Karnataka is the reigning IT leader in India, a fact recognised by visitors such as Tony Blair and Zhu Rongji, as well as IT-superstar residents like NR Narayanamurthy, chairman of Infosys, and Wipro chief Azim Premji. In Hyderabad, the air is full of anticipation; in Bangalore, exhaustion with IT is more pronounced. The buzzword here these days is biotechnology. And they are not talking about just their own state-scientists from Bangalore's biotech labs are scouring India's northeast for exotic enzymes they can patent. In Begumpet, the operative word is software, in Whitefields, they have started to talk about IT-enabled industries and bio-informatics.
There are many reasons behind the emergence of Bangalore as a centre of knowledge industries, but none of them has anything to do with market forces per se. Much of the credit for transforming Bangalore from a pensioners' paradise to a high-tech Mecca goes to the IISc-the institute that has India's own super-computer PARAM. The IISc is so obsessed with its premier image, that last month it refused full professorship to the father of Indian missile technology, APJ Abdul Kalam, on the pretext that his doctorate was an honorary one, not earned. The University of Hyderabad eagerly welcomed Kalam into their fold.
Senior scientists and technocrats poached from huge Bangalore-based state enterprises like Hindustan Aeronautics Limited, Bharat Heavy Electricals Limited, Hindustan Machine Tools, and Indian Telephone Industries helped the information revolution take off. Even in the eighties, Bangalore had more engineering colleges than any other city in India, and graduates of these institutions fuelled a supply-led growth of the knowledge industry.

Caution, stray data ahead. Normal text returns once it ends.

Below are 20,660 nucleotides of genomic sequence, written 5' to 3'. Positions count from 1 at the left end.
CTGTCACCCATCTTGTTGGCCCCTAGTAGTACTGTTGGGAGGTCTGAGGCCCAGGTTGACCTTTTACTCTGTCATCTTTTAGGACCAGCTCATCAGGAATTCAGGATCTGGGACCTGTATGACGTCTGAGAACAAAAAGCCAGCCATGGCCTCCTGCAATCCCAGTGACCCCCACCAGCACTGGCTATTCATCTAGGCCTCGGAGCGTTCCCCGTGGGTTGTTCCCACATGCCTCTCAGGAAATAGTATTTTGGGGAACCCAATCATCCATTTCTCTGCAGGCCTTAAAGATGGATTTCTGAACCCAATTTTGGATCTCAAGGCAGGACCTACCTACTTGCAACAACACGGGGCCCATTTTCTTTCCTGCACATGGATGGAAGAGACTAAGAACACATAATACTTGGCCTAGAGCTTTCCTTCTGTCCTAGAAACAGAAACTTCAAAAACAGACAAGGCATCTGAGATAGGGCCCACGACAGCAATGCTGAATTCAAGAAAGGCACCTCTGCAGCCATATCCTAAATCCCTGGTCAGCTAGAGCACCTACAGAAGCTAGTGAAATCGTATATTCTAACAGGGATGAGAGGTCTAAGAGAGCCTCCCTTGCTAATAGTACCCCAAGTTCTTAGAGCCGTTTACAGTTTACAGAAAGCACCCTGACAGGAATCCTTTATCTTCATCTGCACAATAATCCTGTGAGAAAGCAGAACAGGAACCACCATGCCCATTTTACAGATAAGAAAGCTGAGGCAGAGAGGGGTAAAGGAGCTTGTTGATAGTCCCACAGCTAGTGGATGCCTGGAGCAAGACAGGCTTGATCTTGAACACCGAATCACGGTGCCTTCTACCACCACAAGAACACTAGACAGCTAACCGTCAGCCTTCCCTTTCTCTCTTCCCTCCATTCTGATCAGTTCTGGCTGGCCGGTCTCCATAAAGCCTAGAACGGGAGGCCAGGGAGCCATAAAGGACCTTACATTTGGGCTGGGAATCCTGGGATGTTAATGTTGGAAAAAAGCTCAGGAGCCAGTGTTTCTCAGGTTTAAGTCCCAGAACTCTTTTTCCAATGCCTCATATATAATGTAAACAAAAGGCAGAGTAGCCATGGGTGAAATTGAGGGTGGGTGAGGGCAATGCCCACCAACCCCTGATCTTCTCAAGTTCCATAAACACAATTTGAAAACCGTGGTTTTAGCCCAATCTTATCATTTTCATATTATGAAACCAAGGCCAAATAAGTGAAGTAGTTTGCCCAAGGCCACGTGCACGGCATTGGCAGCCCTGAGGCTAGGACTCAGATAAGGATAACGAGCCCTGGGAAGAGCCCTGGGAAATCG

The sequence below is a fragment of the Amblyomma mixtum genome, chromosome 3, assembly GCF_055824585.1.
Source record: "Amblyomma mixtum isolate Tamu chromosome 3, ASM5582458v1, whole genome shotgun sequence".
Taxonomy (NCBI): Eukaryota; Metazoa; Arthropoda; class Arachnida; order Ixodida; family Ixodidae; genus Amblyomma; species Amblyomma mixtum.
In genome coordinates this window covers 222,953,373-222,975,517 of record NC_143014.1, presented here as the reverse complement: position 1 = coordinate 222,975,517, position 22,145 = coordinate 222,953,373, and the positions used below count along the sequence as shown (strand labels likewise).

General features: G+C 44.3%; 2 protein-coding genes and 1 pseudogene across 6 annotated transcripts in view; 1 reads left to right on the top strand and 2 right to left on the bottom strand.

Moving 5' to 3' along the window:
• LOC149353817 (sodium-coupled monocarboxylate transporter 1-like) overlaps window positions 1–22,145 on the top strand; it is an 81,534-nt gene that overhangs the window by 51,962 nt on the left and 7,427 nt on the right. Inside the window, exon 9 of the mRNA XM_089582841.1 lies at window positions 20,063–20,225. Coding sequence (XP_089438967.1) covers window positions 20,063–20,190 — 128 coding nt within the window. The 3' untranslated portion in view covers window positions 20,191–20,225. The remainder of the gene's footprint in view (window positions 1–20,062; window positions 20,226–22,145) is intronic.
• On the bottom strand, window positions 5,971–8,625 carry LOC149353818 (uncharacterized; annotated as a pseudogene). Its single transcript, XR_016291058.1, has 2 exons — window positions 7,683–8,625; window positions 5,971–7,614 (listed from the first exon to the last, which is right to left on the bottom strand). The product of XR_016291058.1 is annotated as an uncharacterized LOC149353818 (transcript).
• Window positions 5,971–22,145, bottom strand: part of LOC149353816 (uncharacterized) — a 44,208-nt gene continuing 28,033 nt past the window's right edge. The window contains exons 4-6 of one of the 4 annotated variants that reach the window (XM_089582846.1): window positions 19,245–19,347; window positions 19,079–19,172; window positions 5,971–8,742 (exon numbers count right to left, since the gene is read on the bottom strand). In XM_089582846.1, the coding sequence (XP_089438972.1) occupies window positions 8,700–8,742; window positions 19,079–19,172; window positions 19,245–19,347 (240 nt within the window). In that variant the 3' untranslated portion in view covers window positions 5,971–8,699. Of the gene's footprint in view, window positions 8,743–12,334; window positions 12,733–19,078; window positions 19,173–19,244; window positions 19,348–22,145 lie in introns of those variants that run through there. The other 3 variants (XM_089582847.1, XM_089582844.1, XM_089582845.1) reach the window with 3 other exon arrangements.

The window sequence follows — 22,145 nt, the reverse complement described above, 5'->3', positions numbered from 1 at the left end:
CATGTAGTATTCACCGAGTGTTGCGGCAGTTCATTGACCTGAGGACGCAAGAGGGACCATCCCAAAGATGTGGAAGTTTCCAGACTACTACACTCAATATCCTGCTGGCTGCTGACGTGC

Prof Kalyani, Dean of Bangalore's highly-regarded Indian Institute of Management, puts the phenomenon in perspective when she says that it is the government that makes things happen, despite the mantra of market so popular these days. In recognition of the role that policy can play in economic growth, her institute is starting a course on Policy Management patterned after the famed Kennedy School of Government. IIM-Bangalore is renowned for accurately predicting management trends, and if its emphasis on governance is anything to go by, the challenge of the future is not finance, production or the market, but policy.
Where do we in Nepal figure in all this talk of IT, bio-informatics and IT-enabled industries? Nowhere, which is why Nepali visitors to Silicon Plateau give the International Information Technology Park a miss and head straight for Sai Baba's Ashram nearby. The Baba looks frail, but still sits on his throne blessing devotees during afternoon bhajans, and a significant number of his followers continue to be Nepali. The Sai Super Specialty Hospital is now complete, and its golden dome competes with the glass and chrome of IT park for visitors' attention.
Nepal's cyber aspirations, however, have the blessings of Lord Pashupatinath. The largest statue of the Nandi bull in the world is in Andhra. The second largest is in Karnataka. The third largest, and perhaps the most beautiful, is in the Pashupati Temple. Could this pattern portend that Nepal might be next in line for an IT breakthrough?